Lower back pain is perhaps the single most commonly mentioned reasons why people join yoga classes. There are several yoga poses that are recommended for taking care of lower back pain – for example, Marjarasana (cat & cow), Pawanamuktasana (wind-relieving pose), Balasana (child pose), all twisting poses etc. One of the poses that I personally enjoy and recommend highly is the Reclining Twist. In Sanskrit, it is variously named as Jathara Parivartanasana – जठरपरिवर्तनासन – (Abdomen Turning), Udarakarshanasana – उदराकर्षणासन – (abdominal stretching), and Supta Matsyendrasana – सुप्तमत्स्येन्द्रासन – (Reclining twist).
The reclining twist is what I call a "feel good asana" as it stretches multiple parts of the body in a gentle way and brings about a sense of refreshing rejuvenation and detoxification.
In my own practice, I make it a point to do this pose on a regular basic. I usually do it right after the inversion pose (shoulder stand or headstand) and before the seated spinal twist (Ardha Matsyendrasana).
- To begin, lie on your back with your knees bent and your feet flat, comfortably on the floor. If your neck and shoulders feel uncomfortable in this position, you may like to elevate your head a few inches with a folded blanket or a pillow.
- Take a few gentle, deep breaths to relax the body and the spine.
- Spread the arms out and place them on the floor, in line with the shoulders. Turn the neck gently toward the left.
- Place the sole of the left foot on top of the right knee and the right hand on top of the left knee.
- Gently, begin to roll the left hip over the right hip, guiding the left knee gently toward the floor on the right side.
- While you are rolling the left hip over the right, make sure that you don’t allow the left shoulder and the upper torso to lift off the ground. The twisting action is most effective when the left shoulder stays firmly on the ground.
- Try not to use the right hand to pull the left knee down. Use the right hand to gently guide the left knee and let the gravity do the work of lowering the knee toward the floor.
- While you are trying to deepen the stretch, become fully aware of every part of the body that is feeling the stretch. You may start feeling the stretch in your left knee and left hip and gradually feel the stretch building up the spine to the ribcage and even to the left shoulder.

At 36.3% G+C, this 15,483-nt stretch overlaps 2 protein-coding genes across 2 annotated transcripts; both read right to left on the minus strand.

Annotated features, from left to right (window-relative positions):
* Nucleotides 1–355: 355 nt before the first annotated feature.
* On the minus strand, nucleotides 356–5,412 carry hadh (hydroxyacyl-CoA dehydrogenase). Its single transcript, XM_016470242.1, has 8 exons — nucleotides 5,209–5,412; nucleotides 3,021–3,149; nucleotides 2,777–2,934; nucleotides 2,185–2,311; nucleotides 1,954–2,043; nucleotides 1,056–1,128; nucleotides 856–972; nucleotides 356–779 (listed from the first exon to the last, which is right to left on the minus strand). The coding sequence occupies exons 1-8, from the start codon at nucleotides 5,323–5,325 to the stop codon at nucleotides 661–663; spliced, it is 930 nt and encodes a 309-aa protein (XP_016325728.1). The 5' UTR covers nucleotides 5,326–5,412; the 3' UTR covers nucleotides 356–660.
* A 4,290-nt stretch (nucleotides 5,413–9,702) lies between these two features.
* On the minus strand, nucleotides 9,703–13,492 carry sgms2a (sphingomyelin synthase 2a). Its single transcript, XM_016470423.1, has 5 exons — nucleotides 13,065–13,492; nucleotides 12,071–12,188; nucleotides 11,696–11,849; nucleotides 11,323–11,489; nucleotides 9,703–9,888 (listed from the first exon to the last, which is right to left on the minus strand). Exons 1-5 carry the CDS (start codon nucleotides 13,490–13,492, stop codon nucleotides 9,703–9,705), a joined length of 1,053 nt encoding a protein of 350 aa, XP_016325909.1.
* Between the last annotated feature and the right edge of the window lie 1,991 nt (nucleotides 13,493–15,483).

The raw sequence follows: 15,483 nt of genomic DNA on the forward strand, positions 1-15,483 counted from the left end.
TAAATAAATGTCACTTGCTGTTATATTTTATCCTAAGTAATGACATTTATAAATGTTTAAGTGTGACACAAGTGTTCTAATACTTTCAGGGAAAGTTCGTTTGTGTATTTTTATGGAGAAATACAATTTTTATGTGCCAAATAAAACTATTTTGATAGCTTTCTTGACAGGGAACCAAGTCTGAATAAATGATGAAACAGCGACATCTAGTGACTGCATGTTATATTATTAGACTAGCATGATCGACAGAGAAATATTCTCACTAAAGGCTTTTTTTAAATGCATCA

- Try not to keep any of the muscles tight. Wherever you feel any tightness try to relax those muscles and ease into the pose. As the muscles relax, you may be able to go deeper into the pose.
- Try not to use any force to pull the knee closer to the floor. If there is a gap between the left knee and the floor, you may consider placing a pillow or a cushion under the knee to provide support.
- Throughout the pose, breathe slightly deeper breaths than your normal breathing and stay in the final pose for about 8-10 breaths. Due to the slight compression of the diaphragm you may feel the breathing to be slightly constricted. Just try to maintain deeper than normal breaths as much as comfortable.
- In the final pose, let go of any effort of any kind to deepen the stretch and simply allow the gravity to do its work while you maintain total mindfulness of every muscle that is feeling the stretch.
- To release the pose, gently roll back and lie in Shavasana for a few breaths.
- Repeat the above steps on the other side.
- Finally relax in Shavasana.
- Stretching and twisting of the spine makes the back, especially the lower back, strong and supple.
- Great for the health of the spine and the entire nervous system as all the nerves pass through the spine.
- It is a great hip opener as it eases tightness of hips and makes them flexible
- Pressure against the abdomen encourages massage of the internal organs like the liver, pancreas and the intestine, improving their functioning.
- The pose helps in proper digestion.
- Improves blood circulation throughout the body.
- Helps eliminate metabolic waste and toxins. The organs also get fresh oxygenated blood.
- One of the most recommended pose for its therapeutic benefits.
- Provides relief in cases of stress, depression and anxiety. It is often prescribed to those suffering from depression and insomnia.
- Reduces fatigue and brings about a feeling of well-being and relaxation.
- The revolved abdomen pose is also good for those suffering from migraines and headaches.
Avoid the pose or do a very gentle version if you have severe backache or pain in the hips or shoulders.
I would love to hear your own experience with the Spinal Twist pose. Please post your comments below.